If we are flexible, not only do we adapt more easily to other’s changes, but we will better manage the difficult task of yielding without getting depressed or angry. To yield may mean, for instance, acknowledging that another person knows more than we do, to say sorry for a mistake we made, to acknowledge our wrongs, to give way to others, or to give another opportunity or idea a chance. All of these are methods of being flexible.

Yielding is not easy for most people, though intuitively, we often understand it is the right choice and works best. Our culture is one that prizes self-affirmation and views yielding as weakness and a defeat. It is what we often see in political debates. People who have a terror of appearing incompetent and thus, it results in everyone shouting over one another, not truly listening and instead, trying to one-up the others with their intelligence. In truth, though, it is the ones who at all costs want to appear strongest who are usually the weakest and because of this, at times they even look ridiculous or pathetic.

To give people we love the freedom to be what they want to be. To give them the space to experiment, make mistakes, be creative, fail, or succeed. To allow them to discover their thousand faces without freezing them in the immutable mold of our beliefs. Without protecting, preaching, pushing, or pulling accordingly to what we believe is best. Would you not want others to trust and treat you this way?

Within romance, we tend to similarly develop fixed ideas about our love and our relationship. This is who he or she is. This is what our relationship looks like. This is what we do every Tuesday night- it’s our routine. This is where we live. This is how we tend to have sex, in this way.

Then, when the opportunity or thought for something new arises, something off the beaten path, something that deviates from this well-known way of doing things, we don’t know what to do with this. We get scared. We feel anxiety. We feel threatened. We feel distressed and dizzy. We focus on all we stand to lose. In the unknown, we focus on what we have to lose, on stress, and on potential problems (instead of seeing an opportunity, the possibility for wonder and awe, for something magical and growth-inducing that you might navigate and come out the other side of it in a great way).

Many couples allow change to cause conflict and friction in their relationship. People who are especially rigid will struggle here the most. For some couples, it might even be the end of them, because they cannot adapt, and because they cannot figure out how to navigate this new way and this change together. And this will be because of both refusal and an inability to be flexible. It will also be because of fear.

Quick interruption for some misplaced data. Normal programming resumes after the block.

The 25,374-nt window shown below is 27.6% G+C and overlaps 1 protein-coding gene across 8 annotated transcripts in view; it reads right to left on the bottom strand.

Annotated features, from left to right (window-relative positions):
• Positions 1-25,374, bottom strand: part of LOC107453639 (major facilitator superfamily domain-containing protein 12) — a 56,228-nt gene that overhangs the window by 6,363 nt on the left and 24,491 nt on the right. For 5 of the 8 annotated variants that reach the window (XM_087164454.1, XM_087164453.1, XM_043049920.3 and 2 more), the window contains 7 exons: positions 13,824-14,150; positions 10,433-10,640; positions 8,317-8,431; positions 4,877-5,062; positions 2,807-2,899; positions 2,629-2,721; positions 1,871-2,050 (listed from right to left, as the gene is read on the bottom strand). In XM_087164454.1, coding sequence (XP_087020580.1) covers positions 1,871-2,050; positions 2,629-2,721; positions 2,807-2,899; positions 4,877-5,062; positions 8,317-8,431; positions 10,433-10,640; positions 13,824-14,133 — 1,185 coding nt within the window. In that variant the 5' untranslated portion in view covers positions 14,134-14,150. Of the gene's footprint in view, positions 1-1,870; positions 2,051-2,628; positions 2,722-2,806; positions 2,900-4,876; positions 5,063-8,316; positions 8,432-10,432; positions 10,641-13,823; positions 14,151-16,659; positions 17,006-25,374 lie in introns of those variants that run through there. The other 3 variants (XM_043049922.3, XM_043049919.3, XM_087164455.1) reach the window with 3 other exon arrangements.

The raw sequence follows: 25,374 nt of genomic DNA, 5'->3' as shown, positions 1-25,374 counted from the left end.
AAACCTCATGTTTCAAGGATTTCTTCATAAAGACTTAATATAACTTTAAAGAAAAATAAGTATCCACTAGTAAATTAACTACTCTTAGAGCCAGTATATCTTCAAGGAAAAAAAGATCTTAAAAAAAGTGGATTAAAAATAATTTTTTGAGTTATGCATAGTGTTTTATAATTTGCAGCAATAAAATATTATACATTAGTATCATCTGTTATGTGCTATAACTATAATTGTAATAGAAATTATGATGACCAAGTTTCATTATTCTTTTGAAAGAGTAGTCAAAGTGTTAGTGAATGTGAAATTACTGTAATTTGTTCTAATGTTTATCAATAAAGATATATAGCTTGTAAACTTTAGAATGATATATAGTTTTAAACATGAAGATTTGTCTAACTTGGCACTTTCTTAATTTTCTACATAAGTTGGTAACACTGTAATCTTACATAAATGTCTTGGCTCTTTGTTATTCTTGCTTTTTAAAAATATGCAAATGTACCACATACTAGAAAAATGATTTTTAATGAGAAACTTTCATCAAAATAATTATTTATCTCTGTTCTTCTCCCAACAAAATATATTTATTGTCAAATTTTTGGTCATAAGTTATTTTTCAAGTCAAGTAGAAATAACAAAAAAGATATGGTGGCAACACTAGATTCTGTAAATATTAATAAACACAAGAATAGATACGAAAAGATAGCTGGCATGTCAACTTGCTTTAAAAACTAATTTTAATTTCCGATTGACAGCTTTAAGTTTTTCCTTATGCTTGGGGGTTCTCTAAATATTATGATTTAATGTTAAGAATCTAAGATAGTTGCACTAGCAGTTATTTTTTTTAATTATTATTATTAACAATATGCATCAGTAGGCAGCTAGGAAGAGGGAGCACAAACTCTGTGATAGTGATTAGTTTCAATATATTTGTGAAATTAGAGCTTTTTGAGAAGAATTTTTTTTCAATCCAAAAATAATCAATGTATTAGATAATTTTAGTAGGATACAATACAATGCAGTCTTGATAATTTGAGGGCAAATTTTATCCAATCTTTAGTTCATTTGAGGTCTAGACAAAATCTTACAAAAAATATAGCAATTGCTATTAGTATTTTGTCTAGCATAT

This is not to say one must concede to every bend in the road, go along with every proposed new venture. Not so. We each have certain needs, life goals, and priorities in our lives which will determine how this shakes out and how flexible we can be at a given time.

But. Those who choose to turn toward, rather than away from those bends in the road, the ones who lean into the curves rather than slam on the breaks, they are the ones who will find the most joy and success, both in their relationship and their lives.

A relationship is, after all, about deciding you are a team. That this person is your person. The one with whom you want to navigate through life together. That jobs will come and go. Zipcodes will change. That friends and loved ones may be lost. That both exciting and heartbreaking things will happen along the way. But that you two are the constant. And that with this, at certain times it will happen that one person might have to sacrifice, and at different times, the other person may have to be more flexible. When someone is your life love, though, this is how you make it work. Flexibility. This is how you navigate life, side by side, over the big picture.

With rigid inflexibility, that will make this a much tougher path, even an impossible one, to navigate successfully and together.

Besides, it is often these jarring bends in the road, the moments in which we are distinctly uncomfortable, the ones in which we have gone way out of our comfort zone, in which we are most alive, as well as stand to learn and grow the most. The ones that will result in you looking back on your life and thinking, wow, was that an incredible experience. The key to this though? Being flexible.

Fervent writer. Ravenous reader. Impassioned with words. Relationship researcher. Social Scientist. Social Justice Advocate. Author.